Method 1:Choosing a Tip-Up
- Most tip-ups are designed so that the line spool is underwater when the tip-up is set up. The water protects the spool and line from freezing in the cold air. Some tip-ups, however, use a windlass design that keeps the line spool and most of the tip-up above the water.
- Having the rest of the rig be brightly colored as well can be helpful as well to keep you from accidentally stepping on it as you check all your rigs. If your tip-up isn't brightly colored but is made of wood or metal, you can paint it so you can see it better.
- Some tip-ups supplement the flag with an "action indicator" that shows the line movement when a fish has taken the bait and is swimming away with it.
- Some tip-ups feature a round cover that fits over the hole being fished to keep it from being exposed to the air and thus freezing over.
Method 2: Rigging a Tip-Up
- If ice fishing for pike, substitute a braided steel leader for the monofilament
- For bluegill, crappie, perch, or other panfish, use a size 6 or size 8 single hook.
- For walleye, use a size 4 or size 6 single hook.
- For pike, use a size 2/0 to 6/0 single hook or a treble hook. Some hook rigs for pike feature a pair of treble hooks.
- Using split shot with little projections at the end opposite the mouth of the split shot will let you change split shot weights as necessary without having to cut the leader to change the shot.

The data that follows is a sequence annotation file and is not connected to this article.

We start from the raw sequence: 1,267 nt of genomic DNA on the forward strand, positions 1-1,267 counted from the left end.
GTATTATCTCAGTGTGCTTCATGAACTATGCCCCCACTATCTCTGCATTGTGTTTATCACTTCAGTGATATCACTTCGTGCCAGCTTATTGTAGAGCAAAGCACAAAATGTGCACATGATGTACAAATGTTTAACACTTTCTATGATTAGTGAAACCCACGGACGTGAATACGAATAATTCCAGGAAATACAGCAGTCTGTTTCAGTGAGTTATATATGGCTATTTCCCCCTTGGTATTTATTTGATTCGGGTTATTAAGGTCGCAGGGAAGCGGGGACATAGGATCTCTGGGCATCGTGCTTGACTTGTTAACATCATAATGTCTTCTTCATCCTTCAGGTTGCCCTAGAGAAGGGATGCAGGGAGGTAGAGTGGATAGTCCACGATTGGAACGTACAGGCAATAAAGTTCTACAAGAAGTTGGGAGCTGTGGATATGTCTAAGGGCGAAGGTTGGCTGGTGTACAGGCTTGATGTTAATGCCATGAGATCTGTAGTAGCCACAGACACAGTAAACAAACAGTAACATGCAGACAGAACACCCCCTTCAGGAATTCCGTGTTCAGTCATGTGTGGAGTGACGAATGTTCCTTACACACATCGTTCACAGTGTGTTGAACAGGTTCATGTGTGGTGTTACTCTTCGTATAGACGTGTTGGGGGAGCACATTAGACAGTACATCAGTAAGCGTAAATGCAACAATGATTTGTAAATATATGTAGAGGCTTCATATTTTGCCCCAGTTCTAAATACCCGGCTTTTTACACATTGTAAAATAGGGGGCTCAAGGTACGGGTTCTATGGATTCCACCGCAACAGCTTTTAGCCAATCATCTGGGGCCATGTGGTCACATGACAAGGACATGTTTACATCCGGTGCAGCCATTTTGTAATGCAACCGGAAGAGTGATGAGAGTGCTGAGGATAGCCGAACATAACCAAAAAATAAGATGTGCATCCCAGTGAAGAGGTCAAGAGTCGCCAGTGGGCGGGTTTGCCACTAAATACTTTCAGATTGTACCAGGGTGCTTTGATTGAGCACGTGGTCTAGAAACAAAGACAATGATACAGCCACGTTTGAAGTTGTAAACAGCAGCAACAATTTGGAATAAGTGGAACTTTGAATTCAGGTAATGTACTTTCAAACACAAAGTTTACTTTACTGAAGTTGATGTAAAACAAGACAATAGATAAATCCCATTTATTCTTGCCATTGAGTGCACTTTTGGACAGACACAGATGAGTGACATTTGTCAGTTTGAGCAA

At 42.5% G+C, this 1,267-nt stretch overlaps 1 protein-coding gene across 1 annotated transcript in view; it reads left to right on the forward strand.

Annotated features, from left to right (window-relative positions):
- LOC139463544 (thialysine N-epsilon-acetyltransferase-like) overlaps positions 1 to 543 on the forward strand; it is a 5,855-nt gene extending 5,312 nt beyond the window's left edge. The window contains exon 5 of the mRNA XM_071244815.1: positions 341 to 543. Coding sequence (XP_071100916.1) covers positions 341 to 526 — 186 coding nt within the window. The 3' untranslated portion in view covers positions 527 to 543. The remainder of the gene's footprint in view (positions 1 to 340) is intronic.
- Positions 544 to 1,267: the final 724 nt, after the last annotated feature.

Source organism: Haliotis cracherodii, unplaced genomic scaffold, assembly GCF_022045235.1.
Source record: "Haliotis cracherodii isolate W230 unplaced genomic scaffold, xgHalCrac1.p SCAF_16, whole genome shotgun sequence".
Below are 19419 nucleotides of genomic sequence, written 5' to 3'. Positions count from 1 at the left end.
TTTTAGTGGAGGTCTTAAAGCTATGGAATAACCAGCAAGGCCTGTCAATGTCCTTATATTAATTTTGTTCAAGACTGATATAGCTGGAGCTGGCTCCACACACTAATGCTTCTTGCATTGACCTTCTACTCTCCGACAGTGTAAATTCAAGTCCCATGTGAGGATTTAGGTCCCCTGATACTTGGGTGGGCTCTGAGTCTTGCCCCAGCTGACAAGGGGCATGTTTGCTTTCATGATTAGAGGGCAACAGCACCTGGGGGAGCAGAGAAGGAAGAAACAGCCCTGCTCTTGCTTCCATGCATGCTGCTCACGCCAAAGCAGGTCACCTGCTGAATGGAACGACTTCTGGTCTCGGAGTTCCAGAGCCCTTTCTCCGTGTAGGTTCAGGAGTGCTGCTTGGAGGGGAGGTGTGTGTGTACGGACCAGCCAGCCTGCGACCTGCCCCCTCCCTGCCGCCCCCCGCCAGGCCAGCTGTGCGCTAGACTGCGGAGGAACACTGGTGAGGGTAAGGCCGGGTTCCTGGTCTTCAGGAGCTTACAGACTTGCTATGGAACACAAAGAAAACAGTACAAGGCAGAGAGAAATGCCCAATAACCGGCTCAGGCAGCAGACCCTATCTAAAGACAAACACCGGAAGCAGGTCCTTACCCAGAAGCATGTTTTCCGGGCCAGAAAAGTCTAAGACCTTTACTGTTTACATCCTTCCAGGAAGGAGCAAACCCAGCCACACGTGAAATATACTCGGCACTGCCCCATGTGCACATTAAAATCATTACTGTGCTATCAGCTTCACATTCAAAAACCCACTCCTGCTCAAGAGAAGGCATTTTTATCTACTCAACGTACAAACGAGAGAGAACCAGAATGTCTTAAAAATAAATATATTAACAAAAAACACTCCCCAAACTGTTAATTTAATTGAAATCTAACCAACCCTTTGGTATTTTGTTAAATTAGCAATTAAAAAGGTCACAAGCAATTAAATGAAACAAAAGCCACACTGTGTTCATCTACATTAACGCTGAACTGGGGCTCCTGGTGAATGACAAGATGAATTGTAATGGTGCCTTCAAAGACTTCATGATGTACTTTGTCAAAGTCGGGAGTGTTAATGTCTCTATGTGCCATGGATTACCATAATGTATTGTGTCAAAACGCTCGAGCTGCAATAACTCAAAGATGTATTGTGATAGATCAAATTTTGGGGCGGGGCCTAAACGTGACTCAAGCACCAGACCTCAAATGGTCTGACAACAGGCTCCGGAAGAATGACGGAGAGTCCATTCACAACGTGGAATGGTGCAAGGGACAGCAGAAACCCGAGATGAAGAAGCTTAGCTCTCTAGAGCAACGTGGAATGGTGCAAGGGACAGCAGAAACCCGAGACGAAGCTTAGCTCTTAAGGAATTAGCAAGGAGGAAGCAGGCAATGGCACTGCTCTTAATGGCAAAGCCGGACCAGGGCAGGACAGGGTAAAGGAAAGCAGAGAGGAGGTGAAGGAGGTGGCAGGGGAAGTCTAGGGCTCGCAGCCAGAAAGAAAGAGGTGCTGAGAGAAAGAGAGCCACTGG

- Check the laws of your state or province regarding how many ice fishing rods and tip-ups you can use at any given time.
- To maintain your tip-up, periodically spray the moving parts of the line spool and flag release mechanism with a water displacement or silicone-based lubricant. The screws, nuts, and bolts on any metal parts, particularly those that fold in or out, should also be sprayed with a lubricant or anti-corrosive chemical.
- When you first start ice fishing, a good hand-powered ice auger is sufficient for drilling the holes you need. As you gain more experience, you may want to purchase a power auger. Some fishermen choose to drill multiple holes in the ice, while others drill only a single hole at a time. If you choose to drill several holes at once, you'll want a skimmer to keep the holes clear of slush while you fish.